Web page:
The sad ol’ tale of Charlie Browne’s

It’s hard to beat a good cautionary tale.

And today is one close to home. Because it’s one I saw unfold firsthand, in my hometown of Fermoy, Ireland.

Fermoy is a quaint little town, of around 7,500 people. Life there rotates around the beautiful bridge that crosses the River Blackwater, which flows lazily through the valley. Crossing the bridge is a staple daily act for the locals.


Ireland ain’t half bad when it’s not raining, I tell ya…

And right off that bridge are some of the town’s most successful businesses. Businesses that have lasted for decades and generations. And which will last for many more.

Local businesses, by local people, for local people.

It’s no secret that when the global recession hit, Ireland was battered.

Many businesses shuttered up their doors.

Yet the businesses closest to the bridge avoided that fate, weathering the storm.

Growing up in Fermoy during the 1990s and 2000s, one of the most successful businesses, just off the bridge, was a pub named Charlie Browne’s.

(A pub, successful in Ireland?! Shocker — I know!)

Like many locals, I’ve many fond memories of Charlie Browne’s.

The majority of those memories are tied to one thing…

Eating steak & chips with my family and friends.

“Steaks, chips and mushrooms washed down with a creamy pint of Guinness. Heaven.”

I remember to this day how the pub over-flowed with an authentic, humble atmosphere — where you could enjoy the simple, delicious food they had on offer.

Charlie Browne’s was widely regarded as having the best steak in the Province of Munster. Folks would travel for miles around to eat there.

As my father often said:

“Steaks, chips and mushrooms washed down with a creamy pint of Guinness. Heaven.”


Charlie Browne’s was a huge social hub during the golden years.

Applying “The Breakfast Potatoes Theory” to Charlie Browne’s, it was obvious that the “pub grub” steak dinner is what drove the majority of it’s customer base.

“Where will we go for a feed and a few pints tonight?”
“Ah sure, wouldn’t mind an ol’ shteak out of Charlie Browne’s!”

Not all of the business done at Charlie Browne’s was selling steaks. But the highest quality steaks, cooked in an honest, simple way was Charlie Browne’s Unique Selling Proposition (USP).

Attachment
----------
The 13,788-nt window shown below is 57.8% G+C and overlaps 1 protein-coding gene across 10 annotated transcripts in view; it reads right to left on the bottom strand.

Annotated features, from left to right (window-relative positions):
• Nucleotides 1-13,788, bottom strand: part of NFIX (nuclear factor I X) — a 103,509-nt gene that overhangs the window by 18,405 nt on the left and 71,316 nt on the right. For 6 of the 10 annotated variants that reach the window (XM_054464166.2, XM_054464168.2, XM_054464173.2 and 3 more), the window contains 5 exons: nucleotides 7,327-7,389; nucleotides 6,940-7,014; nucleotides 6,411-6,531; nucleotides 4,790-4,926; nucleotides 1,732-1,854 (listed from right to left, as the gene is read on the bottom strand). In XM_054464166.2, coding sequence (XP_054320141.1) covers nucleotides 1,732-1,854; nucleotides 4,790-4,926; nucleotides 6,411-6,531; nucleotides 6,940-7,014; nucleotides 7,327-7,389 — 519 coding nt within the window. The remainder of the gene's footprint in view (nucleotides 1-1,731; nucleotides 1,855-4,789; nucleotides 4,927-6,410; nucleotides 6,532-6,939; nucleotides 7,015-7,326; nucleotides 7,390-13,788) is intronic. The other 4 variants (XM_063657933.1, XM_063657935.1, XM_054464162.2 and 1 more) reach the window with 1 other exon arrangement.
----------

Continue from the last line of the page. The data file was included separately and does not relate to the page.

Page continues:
Or, at least, that much was obvious to the customers…

After many successful years, the owners — a local family — decided to leave the pub business in the early 2000s.

Charlie Browne’s was sold to a man from Ireland’s “Big City” – Dublin.

He purchased the pub during the Celtic Tiger — the boom years in Ireland — where folks were making money, hand over fist.

He came in with a new vision for Charlie Browne’s. He envisioned it as a fancier establishment. More of a bistro. Up-market food, classier decor, smaller portions, a more expansive menu, higher prices.

All of which may have worked…

But sadly, the biggest change, was that he sourced different steaks.

It wasn’t long until business started to drop off. Folks went there less often. Numbers dwindled. Cash flow started to dry up. And then the doors were eventually closed due to “fire damage” — never to reopen.


A vision for success in the future is nothing without understanding the success you currently have.

There’s many a lesson to be learned from the fall of Charlie Browne’s.

Close to top of the list is that the business owner THOUGHT he knew what people wanted.

He THOUGHT he knew the secret to a more successful Charlie Browne’s.

But the #1 lesson is that the business owner didn’t know the pub’s USP — the reasoning why people chose to go there.

Without that knowledge, he inadvertently removed the core appeal that brought folks in. And then refused to change back, either by avoiding or ignoring feedback.

Remember: It’s not enough to have a great USP.

You need to know it, understand it, live it and guard it for continued success.

Because if you don’t know what your USP is, you can unknowingly change it (even with good intentions), with disastrous consequences.

It all starts with discovering what your USP is.

To take your first steps crossing that bridge, download my Microbook below:

3 comments… add one
  • Tom bryan Apr 21, 2016 @ 21:18

    Spot on Ross. I enjoyed the Charlie b story
    Tom bryan

  • Mayur Jobanputra Aug 26, 2018 @ 18:16

    Nice article. As a business owner, it’s funny that what is so obvious to everyone else, is so hard to spot by the owner.

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